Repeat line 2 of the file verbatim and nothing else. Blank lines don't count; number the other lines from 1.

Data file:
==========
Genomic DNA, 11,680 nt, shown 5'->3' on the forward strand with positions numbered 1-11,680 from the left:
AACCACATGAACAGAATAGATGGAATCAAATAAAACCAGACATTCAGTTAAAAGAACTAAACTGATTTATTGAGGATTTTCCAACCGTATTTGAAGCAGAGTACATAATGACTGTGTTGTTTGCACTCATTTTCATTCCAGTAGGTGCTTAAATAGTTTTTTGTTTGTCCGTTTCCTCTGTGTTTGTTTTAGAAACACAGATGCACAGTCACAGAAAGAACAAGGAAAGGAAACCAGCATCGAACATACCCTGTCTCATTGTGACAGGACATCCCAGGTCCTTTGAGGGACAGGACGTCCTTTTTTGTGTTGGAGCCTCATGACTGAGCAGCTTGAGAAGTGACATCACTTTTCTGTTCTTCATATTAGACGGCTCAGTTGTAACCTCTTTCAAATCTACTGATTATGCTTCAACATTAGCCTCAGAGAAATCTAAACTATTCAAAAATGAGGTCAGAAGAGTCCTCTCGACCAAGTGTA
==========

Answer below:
AACCACATGAACAGAATAGATGGAATCAAATAAAACCAGACATTCAGTTAAAAGAACTAAACTGATTTATTGAGGATTTTCCAACCGTATTTGAAGCAGAGTACATAATGACTGTGTTGTTTGCACTCATTTTCATTCCAGTAGGTGCTTAAATAGTTTTTTGTTTGTCCGTTTCCTCTGTGTTTGTTTTAGAAACACAGATGCACAGTCACAGAAAGAACAAGGAAAGGAAACCAGCATCGAACATACCCTGTCTCATTGTGACAGGACATCCCAGGTCCTTTGAGGGACAGGACGTCCTTTTTTGTGTTGGAGCCTCATGACTGAGCAGCTTGAGAAGTGACATCACTTTTCTGTTCTTCATATTAGACGGCTCAGTTGTAACCTCTTTCAAATCTACTGATTATGCTTCAACATTAGCCTCAGAGAAATCTAAACTATTCAAAAATGAGGTCAGAAGAGTCCTCTCGACCAAGTGTA